‘Neskatila, wouldn’t you like to go on a daytrip?’ Wouldn’t I? A smile wavers at my gums, spit puddling on my tongue. ‘With me?’ His wink an arrow, he means the two of us. Swallow. Fingerprint, a stray hair, cold metal behind my ear. A chocolate coin spins to the floor. I stoop to gather it. Mama insists he doesn’t have to bother. I plead and kick my heels. Surprising – I’m not a child who asks for things, she is always saying, as happy playing by myself. But not today, not with this enchanter. His hands lightly, my shoulders levitate – away.

The door behind us, her grasp a slipped memory. Cuticles to the grooves of his palm, his fingers are quick, up, out of reach. His car isn’t on our road. He’s parked it down the next, so I can stop my searching. Not that one either. This one: a flashy number to get away in. Dark red coat and beige leather seats, no less.

‘But where will I sit?’ I see no carseat, therefore no seat. They’ve threatened at school, the crush of skull through a windscreen.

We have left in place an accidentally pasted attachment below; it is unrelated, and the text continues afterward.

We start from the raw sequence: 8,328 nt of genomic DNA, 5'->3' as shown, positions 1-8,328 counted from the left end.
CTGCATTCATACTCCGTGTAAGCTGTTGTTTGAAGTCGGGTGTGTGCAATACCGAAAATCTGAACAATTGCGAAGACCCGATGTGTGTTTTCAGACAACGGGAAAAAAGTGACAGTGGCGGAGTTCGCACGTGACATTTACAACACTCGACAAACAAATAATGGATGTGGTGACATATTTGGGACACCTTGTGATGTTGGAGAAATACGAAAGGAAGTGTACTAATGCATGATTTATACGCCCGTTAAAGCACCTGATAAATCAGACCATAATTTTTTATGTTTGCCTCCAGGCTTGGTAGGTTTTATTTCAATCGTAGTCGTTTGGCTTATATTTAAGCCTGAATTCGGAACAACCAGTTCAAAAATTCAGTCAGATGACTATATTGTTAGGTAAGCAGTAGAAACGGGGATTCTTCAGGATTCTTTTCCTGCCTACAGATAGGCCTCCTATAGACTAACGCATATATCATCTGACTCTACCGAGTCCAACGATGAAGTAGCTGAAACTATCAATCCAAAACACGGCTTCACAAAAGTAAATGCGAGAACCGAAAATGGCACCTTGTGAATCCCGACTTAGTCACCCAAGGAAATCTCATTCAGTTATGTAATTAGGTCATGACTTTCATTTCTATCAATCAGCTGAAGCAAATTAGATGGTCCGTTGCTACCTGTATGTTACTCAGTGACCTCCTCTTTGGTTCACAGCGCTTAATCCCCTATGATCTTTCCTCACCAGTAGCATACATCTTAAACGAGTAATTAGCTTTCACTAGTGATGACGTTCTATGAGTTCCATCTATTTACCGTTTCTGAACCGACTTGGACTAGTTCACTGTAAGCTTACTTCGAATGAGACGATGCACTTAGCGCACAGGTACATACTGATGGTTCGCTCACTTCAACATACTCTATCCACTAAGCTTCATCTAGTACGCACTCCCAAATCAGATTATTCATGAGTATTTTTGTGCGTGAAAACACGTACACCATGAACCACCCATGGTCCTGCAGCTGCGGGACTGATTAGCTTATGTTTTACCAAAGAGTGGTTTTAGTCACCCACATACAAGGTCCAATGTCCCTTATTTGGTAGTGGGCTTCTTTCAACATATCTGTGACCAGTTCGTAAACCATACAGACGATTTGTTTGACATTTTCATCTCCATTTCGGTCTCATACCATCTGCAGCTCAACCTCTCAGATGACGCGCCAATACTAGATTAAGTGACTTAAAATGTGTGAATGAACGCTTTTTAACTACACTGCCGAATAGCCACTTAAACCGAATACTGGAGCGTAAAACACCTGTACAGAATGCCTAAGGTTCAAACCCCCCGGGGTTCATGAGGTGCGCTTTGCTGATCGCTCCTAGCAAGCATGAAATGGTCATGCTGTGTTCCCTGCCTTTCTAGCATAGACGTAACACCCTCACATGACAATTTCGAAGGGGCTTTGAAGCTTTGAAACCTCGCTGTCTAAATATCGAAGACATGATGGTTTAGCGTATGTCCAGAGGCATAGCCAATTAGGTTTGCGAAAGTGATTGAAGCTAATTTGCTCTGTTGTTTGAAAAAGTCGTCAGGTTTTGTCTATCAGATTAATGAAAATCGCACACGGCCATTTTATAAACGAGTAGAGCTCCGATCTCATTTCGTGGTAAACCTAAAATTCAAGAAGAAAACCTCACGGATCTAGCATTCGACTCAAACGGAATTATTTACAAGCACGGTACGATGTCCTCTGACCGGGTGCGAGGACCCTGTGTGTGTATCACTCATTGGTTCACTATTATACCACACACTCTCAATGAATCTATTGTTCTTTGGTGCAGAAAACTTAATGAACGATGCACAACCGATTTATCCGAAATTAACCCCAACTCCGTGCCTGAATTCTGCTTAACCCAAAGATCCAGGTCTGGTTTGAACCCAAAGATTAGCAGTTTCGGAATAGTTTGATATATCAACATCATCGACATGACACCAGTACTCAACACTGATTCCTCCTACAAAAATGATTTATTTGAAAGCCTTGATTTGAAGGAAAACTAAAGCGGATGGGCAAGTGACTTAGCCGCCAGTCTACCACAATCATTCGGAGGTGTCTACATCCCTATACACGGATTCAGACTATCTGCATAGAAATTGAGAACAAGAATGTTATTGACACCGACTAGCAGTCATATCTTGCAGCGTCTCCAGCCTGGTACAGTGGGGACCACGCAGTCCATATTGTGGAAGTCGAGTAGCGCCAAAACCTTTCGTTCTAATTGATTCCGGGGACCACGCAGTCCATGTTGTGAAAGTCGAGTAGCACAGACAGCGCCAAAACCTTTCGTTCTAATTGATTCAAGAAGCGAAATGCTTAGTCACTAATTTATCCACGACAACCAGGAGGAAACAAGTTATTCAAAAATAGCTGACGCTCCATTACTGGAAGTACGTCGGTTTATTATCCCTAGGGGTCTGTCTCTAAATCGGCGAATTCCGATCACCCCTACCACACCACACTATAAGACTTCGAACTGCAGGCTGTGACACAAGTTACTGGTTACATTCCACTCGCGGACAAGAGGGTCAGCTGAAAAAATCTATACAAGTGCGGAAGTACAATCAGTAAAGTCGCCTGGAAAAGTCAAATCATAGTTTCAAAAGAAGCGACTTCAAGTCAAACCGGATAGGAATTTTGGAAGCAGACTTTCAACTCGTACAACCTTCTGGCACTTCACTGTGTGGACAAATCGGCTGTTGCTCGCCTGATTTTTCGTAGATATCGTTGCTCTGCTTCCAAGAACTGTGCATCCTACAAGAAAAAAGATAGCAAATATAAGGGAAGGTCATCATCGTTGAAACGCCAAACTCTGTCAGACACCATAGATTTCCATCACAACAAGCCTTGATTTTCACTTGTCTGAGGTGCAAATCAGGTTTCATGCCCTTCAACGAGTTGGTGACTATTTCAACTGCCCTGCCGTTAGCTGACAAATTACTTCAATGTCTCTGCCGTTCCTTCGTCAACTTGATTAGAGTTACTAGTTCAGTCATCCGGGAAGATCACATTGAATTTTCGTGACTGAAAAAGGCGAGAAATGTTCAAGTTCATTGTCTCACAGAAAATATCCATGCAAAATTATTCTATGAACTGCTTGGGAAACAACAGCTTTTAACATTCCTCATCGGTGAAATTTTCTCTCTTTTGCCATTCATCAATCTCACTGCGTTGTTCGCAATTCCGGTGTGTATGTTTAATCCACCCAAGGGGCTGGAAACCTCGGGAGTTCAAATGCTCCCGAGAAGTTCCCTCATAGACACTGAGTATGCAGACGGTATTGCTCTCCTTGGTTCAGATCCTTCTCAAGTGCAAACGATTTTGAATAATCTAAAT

He slaps his forehead, as in a cartoon; then opens the boot, pulls out some faded towels, piles them onto the passenger-seat – and I’m to go on top, belt cutting across my arm. Rosary and silvered statuette of St Agatha; hanging view before the journey. He gets in on the other side, crooks up my little chin. ‘Amanda, we’re going to do something very important today. But you mustn’t tell your mama a word of it, understand?’

‘Are we going to do something bad?’ I worry, already complicit.

‘No, no, we’re doing something good, for your highest good. But your mama won’t like it. She doesn’t understand. That’s why it has to stay private.’

‘Oh.’ The car swings into motion, I cling to the sides of my seat, steal a panicked glance.